United States District Court, W.D. Oklahoma
MEMORANDUM OPINION AND ORDER
BERNARD M. JONES UNITED STATES MAGISTRATE JUDGE.
Gregory Brown, seeks judicial review of the Social Security
Administration's (SSA) denial of his application for
supplemental security income (SSI). The parties have
consented to the exercise of jurisdiction over this matter by
a United States Magistrate Judge. See 28 U.S.C.
§ 636(c). The Commissioner has filed the Administrative
Record (AR), [Doc. No. 12], and both parties have briefed
their positions. For the reasons set forth below, the Court
affirms the Commissioner's decision.
March 27, 2017, an Administrative Law Judge (ALJ) issued an
unfavorable decision finding Plaintiff is not disabled and,
therefore, not entitled to SSI. AR 12-29. The Appeals Counsel
denied Plaintiff's request for review. Id. at
1-7. Accordingly, the ALJ's decision constitutes the
Commissioner's final decision. See Krauser v.
Astrue, 638 F.3d 1324, 1327 (10th Cir. 2011). Plaintiff
timely commenced this action for judicial review.
followed the five-step sequential evaluation process required
by agency regulations. See Wall v. Astrue, 561 F.3d
1048, 1051 (10th Cir. 2009) (explaining process); see
also 20 C.F.R. § 416.920. The ALJ first determined
Plaintiff has not engaged in substantial gainful activity
since September 12, 2015, his amended alleged onset date. AR
two, the ALJ determined Plaintiff suffers from the following
severe impairments: “lumbar spondylosis without
myelopathy; dysthymic disorder; mild mental retardation,
provisional; and, personality disorder.” Id.
Then, at step three, the ALJ found Plaintiff's
impairments do not meet or medically equal any of the
impairments listed at 20 C.F.R. Part 404, Subpart P, App. 1.
Id. at 19.
next determined Plaintiff's residual functional capacity
(RFC), concluding that he:
[can] perform medium work as defined in 20 CFR 416.967(c)
except [he] can frequently lift/carry/push/pull 25 pounds,
and occasionally lift/carry/push/pull 50 pounds. [Plaintiff]
can sit for 6 hours out of an 8-hour workday and can
stand/walk 6 hours out of an 8-hour workday. [He] cannot
climb ladders, ropes, scaffolds. [He] can perform simple to
detailed tasks with routine supervision. [He] can have no
public contact. [He] can perform no customer service work.
[He] is able to relate to supervisors and co-workers on a
superficial work basis. [He] is able to adapt to work
Id. at 22-23.
four, the ALJ determined Plaintiff had past relevant work as
an air conditioner assembler and that he could return to that
work as it is generally performed. Id. at 28.
Alternatively, the ALJ found, at step five, that Plaintiff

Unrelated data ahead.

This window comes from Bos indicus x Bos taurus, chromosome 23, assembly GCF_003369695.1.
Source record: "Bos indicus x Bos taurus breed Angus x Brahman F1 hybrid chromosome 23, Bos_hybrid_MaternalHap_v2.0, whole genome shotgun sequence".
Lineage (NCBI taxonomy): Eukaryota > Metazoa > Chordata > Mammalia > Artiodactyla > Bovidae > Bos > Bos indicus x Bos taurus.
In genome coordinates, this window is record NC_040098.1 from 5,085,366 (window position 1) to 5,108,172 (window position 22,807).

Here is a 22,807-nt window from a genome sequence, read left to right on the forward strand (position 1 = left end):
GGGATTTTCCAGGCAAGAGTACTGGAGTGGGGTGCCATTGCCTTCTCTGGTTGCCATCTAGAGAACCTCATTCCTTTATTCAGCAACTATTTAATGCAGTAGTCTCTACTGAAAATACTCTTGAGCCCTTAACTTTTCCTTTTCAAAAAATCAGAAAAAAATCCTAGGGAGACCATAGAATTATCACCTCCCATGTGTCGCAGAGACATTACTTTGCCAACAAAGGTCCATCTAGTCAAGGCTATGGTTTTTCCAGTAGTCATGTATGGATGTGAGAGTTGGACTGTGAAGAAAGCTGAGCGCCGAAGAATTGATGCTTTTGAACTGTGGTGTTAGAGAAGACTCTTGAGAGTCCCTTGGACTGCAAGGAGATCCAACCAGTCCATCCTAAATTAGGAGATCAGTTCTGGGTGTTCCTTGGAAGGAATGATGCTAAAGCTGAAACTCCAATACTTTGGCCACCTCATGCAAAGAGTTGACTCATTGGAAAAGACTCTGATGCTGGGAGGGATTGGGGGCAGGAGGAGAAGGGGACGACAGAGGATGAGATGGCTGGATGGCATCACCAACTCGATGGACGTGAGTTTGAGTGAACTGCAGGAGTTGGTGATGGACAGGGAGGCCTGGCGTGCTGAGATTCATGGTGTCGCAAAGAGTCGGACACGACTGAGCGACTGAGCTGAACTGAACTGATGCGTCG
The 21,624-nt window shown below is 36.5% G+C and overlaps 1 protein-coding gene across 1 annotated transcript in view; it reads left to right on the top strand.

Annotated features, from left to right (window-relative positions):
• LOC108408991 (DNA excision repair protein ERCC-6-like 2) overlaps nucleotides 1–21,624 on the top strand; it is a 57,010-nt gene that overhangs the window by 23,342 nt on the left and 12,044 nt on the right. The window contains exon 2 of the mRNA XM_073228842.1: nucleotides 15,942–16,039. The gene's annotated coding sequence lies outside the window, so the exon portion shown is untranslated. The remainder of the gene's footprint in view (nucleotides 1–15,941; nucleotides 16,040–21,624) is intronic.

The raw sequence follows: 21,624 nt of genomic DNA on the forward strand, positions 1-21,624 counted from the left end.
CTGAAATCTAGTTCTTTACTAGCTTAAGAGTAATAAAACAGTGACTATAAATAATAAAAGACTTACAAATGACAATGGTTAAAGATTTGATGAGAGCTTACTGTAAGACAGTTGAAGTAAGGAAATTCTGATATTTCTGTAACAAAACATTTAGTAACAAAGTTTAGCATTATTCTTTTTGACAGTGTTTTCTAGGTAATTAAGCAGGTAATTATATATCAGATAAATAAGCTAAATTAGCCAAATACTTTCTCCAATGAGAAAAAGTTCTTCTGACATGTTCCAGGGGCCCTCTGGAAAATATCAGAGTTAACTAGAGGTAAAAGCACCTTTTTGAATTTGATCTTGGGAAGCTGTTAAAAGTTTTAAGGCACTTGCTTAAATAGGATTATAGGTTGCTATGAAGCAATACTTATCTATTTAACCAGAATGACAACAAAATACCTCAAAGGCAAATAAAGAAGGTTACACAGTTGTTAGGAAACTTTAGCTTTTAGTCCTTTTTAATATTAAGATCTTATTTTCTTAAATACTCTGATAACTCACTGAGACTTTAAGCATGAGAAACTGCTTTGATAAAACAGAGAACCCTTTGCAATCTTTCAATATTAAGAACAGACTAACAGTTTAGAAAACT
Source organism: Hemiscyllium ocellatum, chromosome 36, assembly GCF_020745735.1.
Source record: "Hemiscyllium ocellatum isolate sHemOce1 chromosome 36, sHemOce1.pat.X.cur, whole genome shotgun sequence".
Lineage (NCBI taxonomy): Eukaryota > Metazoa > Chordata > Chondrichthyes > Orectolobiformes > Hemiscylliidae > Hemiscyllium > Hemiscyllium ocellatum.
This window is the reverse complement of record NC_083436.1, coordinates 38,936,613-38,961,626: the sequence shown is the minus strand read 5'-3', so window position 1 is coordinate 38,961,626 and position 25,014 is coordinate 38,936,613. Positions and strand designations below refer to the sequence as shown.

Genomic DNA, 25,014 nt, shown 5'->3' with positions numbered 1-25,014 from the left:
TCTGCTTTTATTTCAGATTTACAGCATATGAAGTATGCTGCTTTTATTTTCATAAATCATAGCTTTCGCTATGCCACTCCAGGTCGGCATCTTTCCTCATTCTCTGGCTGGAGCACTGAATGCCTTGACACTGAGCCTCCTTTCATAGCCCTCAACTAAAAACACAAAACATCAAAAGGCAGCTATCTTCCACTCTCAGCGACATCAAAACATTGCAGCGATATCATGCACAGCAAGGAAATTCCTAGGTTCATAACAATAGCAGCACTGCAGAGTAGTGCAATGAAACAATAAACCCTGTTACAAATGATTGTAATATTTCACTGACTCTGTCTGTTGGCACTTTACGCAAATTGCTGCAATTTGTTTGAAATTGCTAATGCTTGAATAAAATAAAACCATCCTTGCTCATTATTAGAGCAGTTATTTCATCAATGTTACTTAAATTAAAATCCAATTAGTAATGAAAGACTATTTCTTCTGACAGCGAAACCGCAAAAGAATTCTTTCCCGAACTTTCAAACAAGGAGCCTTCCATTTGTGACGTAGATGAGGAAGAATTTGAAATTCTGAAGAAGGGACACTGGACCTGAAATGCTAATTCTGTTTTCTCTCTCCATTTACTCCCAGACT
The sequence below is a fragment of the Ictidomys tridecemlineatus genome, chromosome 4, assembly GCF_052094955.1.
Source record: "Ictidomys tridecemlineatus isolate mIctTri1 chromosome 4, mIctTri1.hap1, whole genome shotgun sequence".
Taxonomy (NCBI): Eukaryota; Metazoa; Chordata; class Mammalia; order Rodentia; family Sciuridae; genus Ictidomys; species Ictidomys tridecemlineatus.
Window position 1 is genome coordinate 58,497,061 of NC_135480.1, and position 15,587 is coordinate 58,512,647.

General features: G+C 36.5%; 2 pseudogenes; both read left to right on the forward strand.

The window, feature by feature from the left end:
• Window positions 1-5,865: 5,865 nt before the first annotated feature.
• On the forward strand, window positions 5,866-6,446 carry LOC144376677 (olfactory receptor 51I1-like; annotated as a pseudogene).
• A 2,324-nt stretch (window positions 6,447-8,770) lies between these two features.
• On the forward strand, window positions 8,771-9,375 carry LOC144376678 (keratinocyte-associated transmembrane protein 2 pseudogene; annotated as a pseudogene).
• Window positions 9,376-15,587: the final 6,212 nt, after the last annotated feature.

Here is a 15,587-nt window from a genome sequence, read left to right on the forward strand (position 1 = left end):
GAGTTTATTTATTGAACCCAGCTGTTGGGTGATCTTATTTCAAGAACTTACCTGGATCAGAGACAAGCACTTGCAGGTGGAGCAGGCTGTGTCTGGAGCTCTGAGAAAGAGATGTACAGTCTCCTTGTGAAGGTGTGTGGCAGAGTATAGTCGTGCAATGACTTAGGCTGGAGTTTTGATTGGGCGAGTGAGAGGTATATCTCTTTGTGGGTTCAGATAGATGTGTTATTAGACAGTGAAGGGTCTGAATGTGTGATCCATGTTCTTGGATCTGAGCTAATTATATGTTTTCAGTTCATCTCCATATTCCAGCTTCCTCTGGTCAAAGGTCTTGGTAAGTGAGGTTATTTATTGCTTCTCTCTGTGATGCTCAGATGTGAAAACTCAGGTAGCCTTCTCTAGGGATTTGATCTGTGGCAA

can also perform medium, unskilled work as a salvage laborer,
a hand launder, and as a meat clerk, work existing in
significant numbers in the national economy. Id. at
29. Therefore, the ALJ concluded that Plaintiff is not
disabled for purposes of the Social Security Act.
Claims Presented for Judicial Review
alleges that: (1) the ALJ failed to assign any specific
weight to two consultative examiners' opinions; (2) he
cannot perform his past relevant work; (3) the ALJ erred in
finding he had transferrable skills; and (4) the ALJ applied
the wrong “grid rule.” Pl.'s Br. at 6-13.
Standard of Review
review of the Commissioner's final decision is limited to
determining whether the factual findings are supported by
substantial evidence in the record as a whole and whether the
correct legal standards were applied. See Poppa v.
Astrue, 569 F.3d 1167, 1169 (10th Cir. 2009). While the
Court considers whether the ALJ followed the applicable rules
of law in weighing particular types of evidence in disability
cases, it does not reweigh the evidence or substitute its own
judgment for that of the Commissioner. See Bowman v.
Astrue, 511 F.3d 1270, 1272 (10th Cir. 2008) (quotations
and citations omitted). However, “it nevertheless may
be appropriate to supply a missing dispositive finding under
the rubric of harmless error in the right exceptional
circumstance, i.e., where based on the material the
administrative law judge did at least consider (just not
properly), we could confidently say that no reasonable
administrative factfinder, following the correct analysis,
could have resolved the factual matter in any other
way.” Allen v. Barnhart, 357 F.3d 1140, 1144
(10th Cir. 2004).
The ALJ's Failure to Assign any Weight to Two
Consultative Examiners' Opinions
part, Plaintiff seeks reversal on grounds that the ALJ failed
to specify what weight, if any, he gave to the opinions of
Dr. Brandon Brown, M.D., and Dr. R. Keith Green, Ph.D.
See Pl.'s Br. at 6-8. Relatedly, Plaintiff
believes the ALJ ignored Dr. Brown's finding that
Plaintiff had limited right and left knee flexion.
Id. at 7. The Court agrees that, generally, an ALJ
should make it “clear to any subsequent reviewers the
weight the adjudicator gave to the . . . medical opinion and
the reason for that weight.” Allman v. Colvin,
813 F.3d 1326, 1332 (10th Cir. 2016). However, any error here
Brown examined Plaintiff once, at the SSA's request. AR
382-88. In relevant part, Dr. Brown assessed Plaintiff ...